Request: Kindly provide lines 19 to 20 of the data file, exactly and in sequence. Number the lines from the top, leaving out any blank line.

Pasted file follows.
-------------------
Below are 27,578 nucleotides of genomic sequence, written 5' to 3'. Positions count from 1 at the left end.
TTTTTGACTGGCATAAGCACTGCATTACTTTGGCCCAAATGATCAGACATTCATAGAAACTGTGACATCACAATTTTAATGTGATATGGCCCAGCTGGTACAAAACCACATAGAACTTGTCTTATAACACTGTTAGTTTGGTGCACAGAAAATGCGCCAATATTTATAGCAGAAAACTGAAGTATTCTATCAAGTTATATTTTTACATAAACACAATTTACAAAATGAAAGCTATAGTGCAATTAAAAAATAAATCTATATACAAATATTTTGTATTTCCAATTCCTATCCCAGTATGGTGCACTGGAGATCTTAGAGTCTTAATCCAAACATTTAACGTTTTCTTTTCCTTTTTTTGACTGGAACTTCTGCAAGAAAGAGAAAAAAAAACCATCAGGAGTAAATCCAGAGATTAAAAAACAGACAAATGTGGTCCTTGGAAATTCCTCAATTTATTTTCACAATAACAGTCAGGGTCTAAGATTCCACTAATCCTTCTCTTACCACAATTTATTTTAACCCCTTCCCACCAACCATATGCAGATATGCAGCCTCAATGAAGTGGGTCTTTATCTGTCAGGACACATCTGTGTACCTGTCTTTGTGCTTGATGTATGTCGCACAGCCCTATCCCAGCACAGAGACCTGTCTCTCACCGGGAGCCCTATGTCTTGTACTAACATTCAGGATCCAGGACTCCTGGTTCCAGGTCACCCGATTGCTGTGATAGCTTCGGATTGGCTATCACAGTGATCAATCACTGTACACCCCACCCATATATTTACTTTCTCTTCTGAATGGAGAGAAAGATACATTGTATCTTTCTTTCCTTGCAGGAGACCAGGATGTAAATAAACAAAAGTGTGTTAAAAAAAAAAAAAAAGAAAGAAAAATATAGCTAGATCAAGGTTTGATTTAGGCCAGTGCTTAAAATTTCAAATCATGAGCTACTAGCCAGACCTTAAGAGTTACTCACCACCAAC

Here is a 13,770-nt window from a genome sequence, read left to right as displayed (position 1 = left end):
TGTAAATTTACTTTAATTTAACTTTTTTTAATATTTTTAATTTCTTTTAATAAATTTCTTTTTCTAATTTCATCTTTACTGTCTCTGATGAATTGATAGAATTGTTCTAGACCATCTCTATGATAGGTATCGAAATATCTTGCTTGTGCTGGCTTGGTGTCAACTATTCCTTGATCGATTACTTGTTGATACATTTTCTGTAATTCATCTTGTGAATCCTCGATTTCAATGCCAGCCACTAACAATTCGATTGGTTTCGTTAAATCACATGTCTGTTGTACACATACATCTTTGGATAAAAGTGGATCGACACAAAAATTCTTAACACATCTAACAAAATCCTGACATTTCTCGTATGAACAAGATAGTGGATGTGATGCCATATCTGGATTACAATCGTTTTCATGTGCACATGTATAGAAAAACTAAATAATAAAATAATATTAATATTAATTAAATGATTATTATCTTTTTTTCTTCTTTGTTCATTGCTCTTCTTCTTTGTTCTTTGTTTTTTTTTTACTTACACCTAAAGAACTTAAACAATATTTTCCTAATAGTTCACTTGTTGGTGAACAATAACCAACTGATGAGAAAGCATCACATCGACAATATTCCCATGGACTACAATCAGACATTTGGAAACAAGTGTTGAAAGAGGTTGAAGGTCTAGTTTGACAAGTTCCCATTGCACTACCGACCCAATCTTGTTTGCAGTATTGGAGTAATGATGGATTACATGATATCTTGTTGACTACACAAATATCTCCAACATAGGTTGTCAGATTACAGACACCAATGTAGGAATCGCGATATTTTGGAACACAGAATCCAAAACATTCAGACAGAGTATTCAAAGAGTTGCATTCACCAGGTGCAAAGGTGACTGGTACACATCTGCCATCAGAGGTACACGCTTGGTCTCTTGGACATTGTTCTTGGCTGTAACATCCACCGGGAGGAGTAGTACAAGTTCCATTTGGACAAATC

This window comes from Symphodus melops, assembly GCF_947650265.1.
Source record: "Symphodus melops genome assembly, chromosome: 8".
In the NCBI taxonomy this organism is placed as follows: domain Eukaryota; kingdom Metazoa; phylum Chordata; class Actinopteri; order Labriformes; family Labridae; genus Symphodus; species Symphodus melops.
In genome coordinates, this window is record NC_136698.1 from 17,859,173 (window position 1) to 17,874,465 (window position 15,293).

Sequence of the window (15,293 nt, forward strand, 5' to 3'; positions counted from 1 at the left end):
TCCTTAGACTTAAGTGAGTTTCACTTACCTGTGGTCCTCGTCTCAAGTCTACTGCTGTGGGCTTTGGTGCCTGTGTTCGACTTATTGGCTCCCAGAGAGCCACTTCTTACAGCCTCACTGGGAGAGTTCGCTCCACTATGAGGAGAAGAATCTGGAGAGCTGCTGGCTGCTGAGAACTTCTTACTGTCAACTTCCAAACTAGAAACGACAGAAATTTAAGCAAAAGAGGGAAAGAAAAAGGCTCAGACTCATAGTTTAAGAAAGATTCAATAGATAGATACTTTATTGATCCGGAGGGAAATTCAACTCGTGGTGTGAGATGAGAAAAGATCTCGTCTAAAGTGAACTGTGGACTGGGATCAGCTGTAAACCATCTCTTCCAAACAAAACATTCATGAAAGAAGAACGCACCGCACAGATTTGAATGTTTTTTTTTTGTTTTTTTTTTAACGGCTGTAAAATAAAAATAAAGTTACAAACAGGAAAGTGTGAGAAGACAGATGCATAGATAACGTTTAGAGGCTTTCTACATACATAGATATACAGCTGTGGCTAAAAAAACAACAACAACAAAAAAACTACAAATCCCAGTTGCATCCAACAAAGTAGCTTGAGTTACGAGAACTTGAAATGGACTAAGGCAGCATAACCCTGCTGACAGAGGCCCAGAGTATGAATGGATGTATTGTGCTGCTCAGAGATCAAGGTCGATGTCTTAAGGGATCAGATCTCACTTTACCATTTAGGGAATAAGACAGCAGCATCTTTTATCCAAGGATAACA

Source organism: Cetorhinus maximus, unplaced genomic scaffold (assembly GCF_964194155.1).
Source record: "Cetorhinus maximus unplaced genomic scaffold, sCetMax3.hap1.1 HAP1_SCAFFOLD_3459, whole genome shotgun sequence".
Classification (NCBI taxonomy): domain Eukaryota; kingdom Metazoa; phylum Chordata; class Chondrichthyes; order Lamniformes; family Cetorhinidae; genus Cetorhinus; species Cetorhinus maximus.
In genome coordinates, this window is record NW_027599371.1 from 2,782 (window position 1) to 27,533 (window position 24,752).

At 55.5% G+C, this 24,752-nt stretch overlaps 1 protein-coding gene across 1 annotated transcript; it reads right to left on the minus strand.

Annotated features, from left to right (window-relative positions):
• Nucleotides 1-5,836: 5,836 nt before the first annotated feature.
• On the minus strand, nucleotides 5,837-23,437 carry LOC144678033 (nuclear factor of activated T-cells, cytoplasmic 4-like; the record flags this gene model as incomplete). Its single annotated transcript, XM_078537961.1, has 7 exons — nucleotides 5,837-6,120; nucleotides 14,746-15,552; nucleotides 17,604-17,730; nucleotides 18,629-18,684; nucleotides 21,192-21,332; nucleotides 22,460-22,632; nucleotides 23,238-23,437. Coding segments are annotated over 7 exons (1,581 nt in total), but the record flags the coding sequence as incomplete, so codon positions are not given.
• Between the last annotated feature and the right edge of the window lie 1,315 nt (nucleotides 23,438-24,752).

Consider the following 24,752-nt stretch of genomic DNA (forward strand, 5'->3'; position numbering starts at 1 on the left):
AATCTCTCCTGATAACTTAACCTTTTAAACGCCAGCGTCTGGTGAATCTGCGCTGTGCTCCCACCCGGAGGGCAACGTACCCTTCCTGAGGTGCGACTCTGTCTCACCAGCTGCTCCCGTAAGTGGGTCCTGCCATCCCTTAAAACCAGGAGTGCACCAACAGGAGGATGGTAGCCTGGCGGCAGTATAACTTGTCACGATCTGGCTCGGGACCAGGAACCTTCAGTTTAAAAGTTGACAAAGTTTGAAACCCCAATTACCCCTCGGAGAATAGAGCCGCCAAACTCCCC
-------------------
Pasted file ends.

• Between the last annotated feature and the right edge of the window lie 1,315 nt (nucleotides 23,438-24,752).

Consider the following 24,752-nt stretch of genomic DNA (forward strand, 5'->3'; position numbering starts at 1 on the left):